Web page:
For those of you not following my Twitter feed (@TMFAssociates), last week there were a couple of interesting developments related to Globalstar, which is currently negotiating with its noteholders under a forbearance agreement (lasting until April 15), after holders of $70.6M of the 5.75% notes exercised their rights to require repurchase of the notes, and Globalstar did not pay the $2M of interest due on April 1.
Firstly, Globalstar has been granted received approval from the FCC for the experimental authority it was seeking for tests of its proposed S-band TLPS service, on March 25 for testing in Cambridge, MA and on April 1 (no joke) for testing in Cupertino and Sunnyvale, CA. Globalstar has also told the FCC that it intends to submit further experimental applications “in the near future”. However, the authorizations are for testing only and are “subject to prior coordination with the Society of Broadcast Engineers”, because both locations are within BAS Channel A10 pickup areas. This coordination has apparently not yet taken place, and because the BAS community is rumored to be very unhappy with the situation, it could take some time to reach an agreement. The timeline for the FCC to issue an NPRM setting out the proposed rule changes to permit commercial use of TLPS also remains unclear, but it seems to be taking longer than originally hoped.
A second recent development is that last week AT&T notified the (less than 1000) subscribers to the TerreStar Satellite Augmented Mobility (SAM) service, that DISH has decided to shut down the service effective May 1, via the letter below, and has “made an arrangement with Globalstar” to offer a discounted replacement rate plan and Globalstar satellite phone.
Of course, those with long memories will recall that TerreStar Networks filed for bankruptcy in October 2010, less than a month after AT&T started selling the Genus phone. Given Globalstar’s current financial challenges, let’s hope that AT&T’s decision to start selling Globalstar service now is not a bad omen for the company.
Over the last 36 hours there has been a constant stream of stories about DISH Network’s negotiations with various players to launch its proposed wireless network, in what appears to be a last ditch attempt to deflect the FCC from its declared intention to impose strict interference conditions on DISH’s spectrum in order to make the H block auctionable.
First we saw reports of DISH’s “exploratory stage” talks with Google, which unsurprisingly led to massive speculation about Google’s desire to get into the wireless business, largely omitting any mention of Google’s previous (financially disastrous) investment in Clearwire, which was motivated solely by a desire to create more competition and cheaper wireless service and had nothing whatsoever to do with enabling Google to become a wireless operator.
Now we’ve seen reports about DISH’s unsuccessful bid over the summer for MetroPCS, as revealed in MetroPCS’s preliminary proxy statement filed last night. We also saw DISH highlighting that 3GPP standardization work has been completed, with the implication that DISH could move forward very quickly if the FCC approved the network without new interference conditions.
However, it seems clear that the FCC is having none of it, with officials briefing that they are close to a decision, which is expected to confirm that the H block will be auctioned for high power use and therefore the lower part of DISH’s uplink band will face significant powwer restrictions. In other words, the FCC is placing a higher priority on ensuring Sprint has sufficient LTE spectrum (i.e. can extend its 5x5MHz G block LTE network to a 10x10MHz network) and moving forward with an auction of the H block to raise $1B+ than they are on trusting DISH to become a new entrant in the wireless market.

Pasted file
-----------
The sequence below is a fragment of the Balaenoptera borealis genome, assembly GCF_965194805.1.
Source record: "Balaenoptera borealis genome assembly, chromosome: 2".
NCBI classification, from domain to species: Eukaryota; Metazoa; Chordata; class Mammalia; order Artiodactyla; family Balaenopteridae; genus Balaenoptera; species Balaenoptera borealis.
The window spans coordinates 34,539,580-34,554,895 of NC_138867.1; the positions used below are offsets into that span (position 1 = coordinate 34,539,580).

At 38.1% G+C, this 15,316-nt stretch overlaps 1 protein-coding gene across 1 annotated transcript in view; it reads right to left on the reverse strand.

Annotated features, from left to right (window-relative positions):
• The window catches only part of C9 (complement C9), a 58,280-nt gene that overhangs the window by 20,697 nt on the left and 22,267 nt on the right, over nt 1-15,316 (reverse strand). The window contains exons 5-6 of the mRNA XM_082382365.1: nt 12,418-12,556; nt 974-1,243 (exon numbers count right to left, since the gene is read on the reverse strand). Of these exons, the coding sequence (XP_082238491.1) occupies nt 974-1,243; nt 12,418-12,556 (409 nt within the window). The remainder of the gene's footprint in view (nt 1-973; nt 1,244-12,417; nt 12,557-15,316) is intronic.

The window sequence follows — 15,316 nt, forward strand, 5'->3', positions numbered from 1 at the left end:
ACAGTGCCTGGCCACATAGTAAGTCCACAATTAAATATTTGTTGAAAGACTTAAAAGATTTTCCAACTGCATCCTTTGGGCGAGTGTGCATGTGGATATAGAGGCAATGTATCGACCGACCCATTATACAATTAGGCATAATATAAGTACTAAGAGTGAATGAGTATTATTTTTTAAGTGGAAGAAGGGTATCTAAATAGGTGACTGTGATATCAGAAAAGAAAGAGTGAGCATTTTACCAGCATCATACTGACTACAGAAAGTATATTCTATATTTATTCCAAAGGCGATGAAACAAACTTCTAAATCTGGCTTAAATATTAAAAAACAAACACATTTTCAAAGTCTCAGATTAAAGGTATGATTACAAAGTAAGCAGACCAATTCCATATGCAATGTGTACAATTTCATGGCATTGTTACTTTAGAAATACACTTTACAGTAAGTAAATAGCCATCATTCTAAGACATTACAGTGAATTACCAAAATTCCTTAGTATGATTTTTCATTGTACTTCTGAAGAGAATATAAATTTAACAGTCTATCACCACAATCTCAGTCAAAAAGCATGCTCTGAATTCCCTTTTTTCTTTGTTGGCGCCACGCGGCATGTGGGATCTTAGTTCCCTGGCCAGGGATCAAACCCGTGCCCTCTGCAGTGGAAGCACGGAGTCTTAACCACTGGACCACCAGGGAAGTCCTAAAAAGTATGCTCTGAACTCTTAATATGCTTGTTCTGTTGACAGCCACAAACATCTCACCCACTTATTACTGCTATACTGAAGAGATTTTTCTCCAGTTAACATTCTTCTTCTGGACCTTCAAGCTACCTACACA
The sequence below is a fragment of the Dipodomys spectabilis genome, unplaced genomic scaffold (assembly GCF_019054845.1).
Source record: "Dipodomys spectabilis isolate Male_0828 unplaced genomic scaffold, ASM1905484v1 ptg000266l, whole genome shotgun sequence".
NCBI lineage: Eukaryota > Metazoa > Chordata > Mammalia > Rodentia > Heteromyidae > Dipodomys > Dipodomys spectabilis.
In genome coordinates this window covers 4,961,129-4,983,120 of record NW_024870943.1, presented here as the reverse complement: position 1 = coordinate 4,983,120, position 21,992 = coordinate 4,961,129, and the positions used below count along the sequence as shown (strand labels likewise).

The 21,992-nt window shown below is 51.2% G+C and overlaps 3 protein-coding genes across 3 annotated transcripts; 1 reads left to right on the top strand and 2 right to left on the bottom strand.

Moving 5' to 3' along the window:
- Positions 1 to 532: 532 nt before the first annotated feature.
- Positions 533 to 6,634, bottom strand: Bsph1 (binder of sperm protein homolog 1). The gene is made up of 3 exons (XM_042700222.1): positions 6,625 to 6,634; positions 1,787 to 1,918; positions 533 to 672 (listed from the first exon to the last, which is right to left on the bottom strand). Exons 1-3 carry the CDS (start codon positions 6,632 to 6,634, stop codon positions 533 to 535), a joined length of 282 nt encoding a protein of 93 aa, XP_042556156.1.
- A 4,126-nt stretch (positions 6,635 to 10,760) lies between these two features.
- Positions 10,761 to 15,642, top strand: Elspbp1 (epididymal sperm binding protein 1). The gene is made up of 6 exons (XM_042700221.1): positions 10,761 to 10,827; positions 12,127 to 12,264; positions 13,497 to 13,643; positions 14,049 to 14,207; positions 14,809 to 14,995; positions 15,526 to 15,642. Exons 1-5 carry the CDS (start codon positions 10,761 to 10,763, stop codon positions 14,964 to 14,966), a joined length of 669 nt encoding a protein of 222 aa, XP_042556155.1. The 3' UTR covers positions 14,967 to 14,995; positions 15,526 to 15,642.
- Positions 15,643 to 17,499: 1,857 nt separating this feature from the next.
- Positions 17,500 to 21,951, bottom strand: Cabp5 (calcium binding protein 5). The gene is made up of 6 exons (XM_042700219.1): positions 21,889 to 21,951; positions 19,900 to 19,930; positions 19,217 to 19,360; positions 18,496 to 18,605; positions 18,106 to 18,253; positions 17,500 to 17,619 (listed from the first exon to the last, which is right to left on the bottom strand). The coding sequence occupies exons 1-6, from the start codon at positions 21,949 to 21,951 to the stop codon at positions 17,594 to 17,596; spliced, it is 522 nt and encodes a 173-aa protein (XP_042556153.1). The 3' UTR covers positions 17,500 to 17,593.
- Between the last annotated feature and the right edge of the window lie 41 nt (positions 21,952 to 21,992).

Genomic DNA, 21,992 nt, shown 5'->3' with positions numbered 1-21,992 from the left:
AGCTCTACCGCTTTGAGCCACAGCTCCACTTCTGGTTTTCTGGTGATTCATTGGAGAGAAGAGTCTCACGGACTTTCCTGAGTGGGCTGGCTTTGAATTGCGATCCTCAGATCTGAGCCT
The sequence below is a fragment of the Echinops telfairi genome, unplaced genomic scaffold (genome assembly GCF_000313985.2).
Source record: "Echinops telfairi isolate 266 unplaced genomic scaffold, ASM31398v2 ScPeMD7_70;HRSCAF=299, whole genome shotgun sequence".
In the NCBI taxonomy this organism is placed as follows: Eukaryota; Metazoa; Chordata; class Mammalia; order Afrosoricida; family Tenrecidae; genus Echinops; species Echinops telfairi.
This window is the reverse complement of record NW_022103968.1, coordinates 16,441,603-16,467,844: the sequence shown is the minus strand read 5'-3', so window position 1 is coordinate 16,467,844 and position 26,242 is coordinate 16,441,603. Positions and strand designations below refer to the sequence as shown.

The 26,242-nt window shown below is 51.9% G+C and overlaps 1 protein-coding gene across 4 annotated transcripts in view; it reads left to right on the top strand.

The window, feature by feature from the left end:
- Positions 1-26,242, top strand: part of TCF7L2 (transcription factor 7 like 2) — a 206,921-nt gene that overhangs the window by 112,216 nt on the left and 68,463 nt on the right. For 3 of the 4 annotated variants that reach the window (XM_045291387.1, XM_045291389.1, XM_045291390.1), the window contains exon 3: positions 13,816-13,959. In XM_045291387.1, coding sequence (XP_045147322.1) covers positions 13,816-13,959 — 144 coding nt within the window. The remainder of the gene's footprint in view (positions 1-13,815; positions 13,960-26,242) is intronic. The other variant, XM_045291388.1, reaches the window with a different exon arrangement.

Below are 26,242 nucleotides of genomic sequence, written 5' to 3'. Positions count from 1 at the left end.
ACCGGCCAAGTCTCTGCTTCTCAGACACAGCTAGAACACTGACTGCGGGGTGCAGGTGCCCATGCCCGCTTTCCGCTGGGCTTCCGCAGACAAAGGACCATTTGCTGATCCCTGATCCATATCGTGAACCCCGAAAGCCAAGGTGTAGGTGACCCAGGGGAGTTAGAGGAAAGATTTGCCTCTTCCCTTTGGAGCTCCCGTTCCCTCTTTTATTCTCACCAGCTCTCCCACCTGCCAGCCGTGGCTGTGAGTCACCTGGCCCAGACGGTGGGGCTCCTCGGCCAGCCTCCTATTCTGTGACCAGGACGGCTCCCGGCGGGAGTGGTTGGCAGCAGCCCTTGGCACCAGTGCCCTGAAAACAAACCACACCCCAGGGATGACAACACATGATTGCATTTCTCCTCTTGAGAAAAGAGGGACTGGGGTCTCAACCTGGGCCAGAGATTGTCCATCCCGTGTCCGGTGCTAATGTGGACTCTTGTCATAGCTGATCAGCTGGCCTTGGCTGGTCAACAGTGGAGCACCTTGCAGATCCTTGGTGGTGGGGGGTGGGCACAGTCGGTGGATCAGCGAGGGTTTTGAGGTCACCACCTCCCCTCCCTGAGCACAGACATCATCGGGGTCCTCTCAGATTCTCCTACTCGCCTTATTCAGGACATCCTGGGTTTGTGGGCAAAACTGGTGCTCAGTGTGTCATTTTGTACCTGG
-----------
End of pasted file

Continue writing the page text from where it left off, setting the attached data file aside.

In light of the Sprint-Softbank and TMobile-MetroPCS deals, the FCC has achieved its goal of having four viable players in the US wireless market, and so presumably does not see as much need to encourage a new entrant. Indeed I would expect the FCC would be relatively content to see the DISH spectrum go to AT&T, if it could then “encourage” AT&T to sell some of its PCS spectrum to Sprint (along the lines of Verizon’s AWS spectrum deal with TMobile). We might even see a similar “swap” in the PCS band between TMobile and Sprint (with Sprint getting more of the spectrum and paying some cash to TMobile) as an alternative to a potential rival Sprint bid for MetroPCS. After all, TMobile has far more spectrum per subscriber than any of the other three major players (if Clearwire’s holdings are excluded).
Does DISH have many other options left to build out a new network of its own, as opposed to selling the spectrum to AT&T and pursuing a merger with DirecTV? There still appears to be uncertainty about the status of a potential deal with Clearwire, though DISH’s 10-Q confirmed (as I suggested previously) that it has raised its stake in Clearwire’s debt by $400M during the third quarter to a total investment of $745M (note that Clearwire is not named in the 10-Q, but the amount invested is too large for the investment to be in LightSquared, given other declared holdings).
DISH has undoubtedly talked to almost everyone in the wireless industry, but apparently these talks are currently only at the exploratory stage, which is quite surprising given how much time has elapsed. Of course what the MetroPCS proxy statement reveals is that everyone else has been talking as well, and as set out below, the proxy provides some very interesting nuggets about what’s happened over the last 18 months, once you decode the references to Companies A through H.